I've got another thought on this, just an air launched reusable missile that has folding wings so that when it reaches the balloon it can reduce power and fly around the payload taking pictures and relaying information. If necessary it then shoots a hole in the balloon to cause it to slowly descend keeping the payload reasonably intact for further evaluation.   

       Here's the good part, it's called "Switchblade". The Switchblade anti LTA system. (Because the wings swing out like a switchblade.) Might call it Stiletto. Either one's cool.   

       Oh, and after it's done its job it just glides to an appropriate landing spot where it pops a parachute and is recovered for re-use. Might have landing gear as well, but then it's got limitations on where it can land so a parachute's probably better.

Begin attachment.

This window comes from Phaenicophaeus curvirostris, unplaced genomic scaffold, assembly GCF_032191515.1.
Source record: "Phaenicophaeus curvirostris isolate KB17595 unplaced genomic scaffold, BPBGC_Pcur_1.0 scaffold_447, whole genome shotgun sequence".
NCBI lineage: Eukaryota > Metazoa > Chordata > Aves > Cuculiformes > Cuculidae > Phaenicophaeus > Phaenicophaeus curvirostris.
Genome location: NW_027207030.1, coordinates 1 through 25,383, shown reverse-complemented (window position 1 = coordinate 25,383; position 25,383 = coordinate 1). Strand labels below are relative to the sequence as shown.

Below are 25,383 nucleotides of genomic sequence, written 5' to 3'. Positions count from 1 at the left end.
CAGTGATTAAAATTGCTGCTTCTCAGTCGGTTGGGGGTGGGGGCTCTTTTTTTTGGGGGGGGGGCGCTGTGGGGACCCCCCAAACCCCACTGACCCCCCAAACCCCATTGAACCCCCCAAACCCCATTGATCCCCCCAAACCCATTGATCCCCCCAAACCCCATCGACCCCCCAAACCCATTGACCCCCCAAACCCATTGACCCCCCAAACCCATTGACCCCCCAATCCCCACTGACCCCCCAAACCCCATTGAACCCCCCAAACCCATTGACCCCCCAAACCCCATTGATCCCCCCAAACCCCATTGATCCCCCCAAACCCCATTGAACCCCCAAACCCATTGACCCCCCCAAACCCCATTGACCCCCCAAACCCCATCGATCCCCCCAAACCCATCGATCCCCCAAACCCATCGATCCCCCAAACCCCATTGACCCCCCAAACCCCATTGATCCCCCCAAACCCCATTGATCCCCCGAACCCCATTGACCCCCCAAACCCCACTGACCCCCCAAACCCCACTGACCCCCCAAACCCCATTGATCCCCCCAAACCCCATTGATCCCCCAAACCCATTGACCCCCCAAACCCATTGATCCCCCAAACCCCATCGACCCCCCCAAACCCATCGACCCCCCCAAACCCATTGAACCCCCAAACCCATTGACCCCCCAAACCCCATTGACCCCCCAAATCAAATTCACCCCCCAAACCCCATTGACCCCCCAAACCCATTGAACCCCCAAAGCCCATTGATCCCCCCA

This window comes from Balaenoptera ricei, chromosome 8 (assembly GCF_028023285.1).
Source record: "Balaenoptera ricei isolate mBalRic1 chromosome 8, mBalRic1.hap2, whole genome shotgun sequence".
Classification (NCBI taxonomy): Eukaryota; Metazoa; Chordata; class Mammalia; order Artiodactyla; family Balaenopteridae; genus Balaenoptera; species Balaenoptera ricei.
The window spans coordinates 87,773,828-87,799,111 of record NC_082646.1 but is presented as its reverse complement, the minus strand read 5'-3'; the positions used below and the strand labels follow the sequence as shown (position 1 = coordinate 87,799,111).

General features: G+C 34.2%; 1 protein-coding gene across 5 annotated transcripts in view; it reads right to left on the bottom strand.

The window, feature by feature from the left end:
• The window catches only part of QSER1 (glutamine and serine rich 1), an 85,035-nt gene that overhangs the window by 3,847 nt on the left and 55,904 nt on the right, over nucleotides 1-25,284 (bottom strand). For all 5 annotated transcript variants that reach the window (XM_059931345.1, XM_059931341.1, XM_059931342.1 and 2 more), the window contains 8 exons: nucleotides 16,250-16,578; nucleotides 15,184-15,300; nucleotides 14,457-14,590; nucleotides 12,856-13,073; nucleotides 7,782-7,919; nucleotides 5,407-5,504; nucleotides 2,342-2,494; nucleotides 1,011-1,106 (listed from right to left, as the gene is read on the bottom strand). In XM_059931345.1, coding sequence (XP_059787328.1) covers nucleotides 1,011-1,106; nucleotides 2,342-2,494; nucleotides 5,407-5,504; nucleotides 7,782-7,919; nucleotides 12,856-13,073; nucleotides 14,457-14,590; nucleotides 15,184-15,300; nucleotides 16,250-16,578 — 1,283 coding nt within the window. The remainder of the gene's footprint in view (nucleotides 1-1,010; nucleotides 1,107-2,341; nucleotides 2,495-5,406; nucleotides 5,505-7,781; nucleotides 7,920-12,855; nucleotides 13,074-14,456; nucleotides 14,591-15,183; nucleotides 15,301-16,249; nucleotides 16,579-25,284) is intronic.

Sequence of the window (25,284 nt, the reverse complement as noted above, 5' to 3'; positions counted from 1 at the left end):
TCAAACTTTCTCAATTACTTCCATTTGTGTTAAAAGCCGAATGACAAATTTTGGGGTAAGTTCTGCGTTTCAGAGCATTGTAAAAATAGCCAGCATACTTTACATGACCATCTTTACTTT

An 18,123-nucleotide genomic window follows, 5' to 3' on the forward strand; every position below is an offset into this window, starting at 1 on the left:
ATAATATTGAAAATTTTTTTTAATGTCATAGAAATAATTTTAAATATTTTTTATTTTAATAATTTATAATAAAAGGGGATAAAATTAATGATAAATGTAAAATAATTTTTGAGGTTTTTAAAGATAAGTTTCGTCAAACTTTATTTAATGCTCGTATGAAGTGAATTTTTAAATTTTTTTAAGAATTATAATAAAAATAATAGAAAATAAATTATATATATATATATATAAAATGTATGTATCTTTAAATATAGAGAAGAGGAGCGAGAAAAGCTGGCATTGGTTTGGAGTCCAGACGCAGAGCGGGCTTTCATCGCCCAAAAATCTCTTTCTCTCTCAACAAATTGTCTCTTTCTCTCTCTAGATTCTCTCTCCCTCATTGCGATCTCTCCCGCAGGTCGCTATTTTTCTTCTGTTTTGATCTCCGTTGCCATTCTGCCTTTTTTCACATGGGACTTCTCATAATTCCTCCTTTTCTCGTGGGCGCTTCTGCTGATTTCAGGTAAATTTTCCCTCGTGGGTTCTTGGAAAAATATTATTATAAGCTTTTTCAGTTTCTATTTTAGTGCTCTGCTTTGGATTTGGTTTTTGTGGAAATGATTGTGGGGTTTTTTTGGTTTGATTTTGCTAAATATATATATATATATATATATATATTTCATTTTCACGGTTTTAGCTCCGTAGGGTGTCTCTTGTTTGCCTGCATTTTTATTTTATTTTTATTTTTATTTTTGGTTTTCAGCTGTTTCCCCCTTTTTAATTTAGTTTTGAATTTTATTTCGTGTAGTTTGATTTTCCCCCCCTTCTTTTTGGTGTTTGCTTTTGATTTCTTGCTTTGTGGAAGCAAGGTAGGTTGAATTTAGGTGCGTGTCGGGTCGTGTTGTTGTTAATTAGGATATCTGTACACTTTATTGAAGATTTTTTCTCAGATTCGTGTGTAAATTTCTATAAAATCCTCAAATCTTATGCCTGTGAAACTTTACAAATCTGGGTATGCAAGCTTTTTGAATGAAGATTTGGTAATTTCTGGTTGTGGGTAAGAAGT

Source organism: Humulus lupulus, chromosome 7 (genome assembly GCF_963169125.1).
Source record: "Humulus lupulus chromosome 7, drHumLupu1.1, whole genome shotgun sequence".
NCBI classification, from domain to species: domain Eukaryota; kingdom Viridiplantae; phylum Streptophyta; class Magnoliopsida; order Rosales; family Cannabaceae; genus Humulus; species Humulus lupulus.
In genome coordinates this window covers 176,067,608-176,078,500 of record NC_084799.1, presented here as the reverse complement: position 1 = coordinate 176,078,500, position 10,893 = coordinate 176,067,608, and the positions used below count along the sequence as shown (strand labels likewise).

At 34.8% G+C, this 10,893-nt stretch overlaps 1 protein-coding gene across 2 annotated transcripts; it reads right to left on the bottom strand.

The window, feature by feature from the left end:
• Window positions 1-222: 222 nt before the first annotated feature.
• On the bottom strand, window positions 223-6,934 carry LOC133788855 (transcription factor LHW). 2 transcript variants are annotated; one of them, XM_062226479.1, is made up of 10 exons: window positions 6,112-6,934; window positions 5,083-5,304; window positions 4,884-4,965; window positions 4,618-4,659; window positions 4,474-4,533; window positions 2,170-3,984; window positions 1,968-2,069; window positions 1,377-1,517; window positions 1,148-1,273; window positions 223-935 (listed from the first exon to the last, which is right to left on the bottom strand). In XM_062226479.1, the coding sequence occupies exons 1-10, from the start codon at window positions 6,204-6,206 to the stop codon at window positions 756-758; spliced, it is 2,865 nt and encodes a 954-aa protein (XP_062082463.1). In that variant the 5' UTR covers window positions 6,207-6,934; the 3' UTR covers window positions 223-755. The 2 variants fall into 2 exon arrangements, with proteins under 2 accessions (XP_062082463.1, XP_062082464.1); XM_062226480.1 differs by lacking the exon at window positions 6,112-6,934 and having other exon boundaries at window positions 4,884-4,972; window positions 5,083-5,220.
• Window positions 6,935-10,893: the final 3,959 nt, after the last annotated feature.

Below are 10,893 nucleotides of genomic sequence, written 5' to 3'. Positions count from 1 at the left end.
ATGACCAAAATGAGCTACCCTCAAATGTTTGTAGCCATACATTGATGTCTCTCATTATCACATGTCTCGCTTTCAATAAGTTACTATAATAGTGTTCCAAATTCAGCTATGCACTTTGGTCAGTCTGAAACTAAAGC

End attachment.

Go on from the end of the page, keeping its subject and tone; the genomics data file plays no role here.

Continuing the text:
doctorremulac3, Feb 22 2023
  

       The Switchblade drone flight ceiling is advertised as "over 15,000 feet" meaning well below 20,000 feet. The balloon the F-22 shot down was 55,000 to 60,000 feet. But! We're flying drones on Mars, so it has to be possible to make a version that can reach balloon heights. Maybe a high altitude version of Switchblade riding its own balloon to above the enemy balloon and then cutting the line to attack.
Voice, Feb 22 2023
  

       // flying drones on Mars //   

       There are several differences between Ingenuity's operational theatre and anything here on Earth. It weighs less than 4 pounds. It can lift off in the thin Mars atmosphere - less than 1% the density of Earth's 0 but only has to contend with 1/3 Eart;s gravitational pull. Its flight time is limited to about 90 seconds, distances of around 980 feet, and about 10 to 15 feet from the ground.